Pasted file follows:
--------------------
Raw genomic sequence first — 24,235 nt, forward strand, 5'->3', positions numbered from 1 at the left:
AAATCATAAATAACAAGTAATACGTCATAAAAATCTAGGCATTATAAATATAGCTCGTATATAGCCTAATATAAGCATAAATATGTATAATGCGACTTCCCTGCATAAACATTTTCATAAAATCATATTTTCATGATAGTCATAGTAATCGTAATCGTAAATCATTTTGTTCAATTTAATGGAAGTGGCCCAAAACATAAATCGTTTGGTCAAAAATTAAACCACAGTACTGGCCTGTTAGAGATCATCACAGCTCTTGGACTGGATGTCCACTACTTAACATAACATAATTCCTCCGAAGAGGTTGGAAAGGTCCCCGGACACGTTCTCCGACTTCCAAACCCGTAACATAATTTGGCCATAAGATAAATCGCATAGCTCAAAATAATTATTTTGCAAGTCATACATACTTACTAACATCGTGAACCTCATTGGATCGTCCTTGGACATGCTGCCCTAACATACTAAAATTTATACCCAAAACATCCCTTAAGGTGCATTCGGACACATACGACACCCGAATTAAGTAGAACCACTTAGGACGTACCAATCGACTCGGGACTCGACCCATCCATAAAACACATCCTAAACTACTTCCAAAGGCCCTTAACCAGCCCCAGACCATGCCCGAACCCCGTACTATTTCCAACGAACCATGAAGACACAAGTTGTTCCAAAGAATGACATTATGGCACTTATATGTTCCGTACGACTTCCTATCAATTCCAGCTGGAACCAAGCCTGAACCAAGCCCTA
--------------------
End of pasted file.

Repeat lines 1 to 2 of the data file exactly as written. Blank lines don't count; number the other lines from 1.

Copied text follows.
Raw genomic sequence first — 24,235 nt, forward strand, 5'->3', positions numbered from 1 at the left:
AAATCATAAATAACAAGTAATACGTCATAAAAATCTAGGCATTATAAATATAGCTCGTATATAGCCTAATATAAGCATAAATATGTATAATGCGACTTCCCTGCATAAACATTTTCATAAAATCATATTTTCATGATAGTCATAGTAATCGTAATCGTAAATCATTTTGTTCAATTTAATGGAAGTGGCCCAAAACATAAATCGTTTGGTCAAAAATTAAACCACAGTACTGGCCTGTTAGAGATCATCACAGCTCTTGGACTGGATGTCCACTACTTAACATAACATAATTCCTCCGAAGAGGTTGGAAAGGTCCCCGGACACGTTCTCCGACTTCCAAACCCGTAACATAATTTGGCCATAAGATAAATCGCATAGCTCAAAATAATTATTTTGCAAGTCATACATACTTACTAACATCGTGAACCTCATTGGATCGTCCTTGGACATGCTGCCCTAACATACTAAAATTTATACCCAAAACATCCCTTAAGGTGCATTCGGACACATACGACACCCGAATTAAGTAGAACCACTTAGGACGTACCAATCGACTCGGGACTCGACCCATCCATAAAACACATCCTAAACTACTTCCAAAGGCCCTTAACCAGCCCCAGACCATGCCCGAACCCCGTACTATTTCCAACGAACCATGAAGACACAAGTTGTTCCAAAGAATGACATTATGGCACTTATATGTTCCGTACGACTTCCTATCAATTCCAGCTGGAACCAAGCCTGAACCAAGCCCTA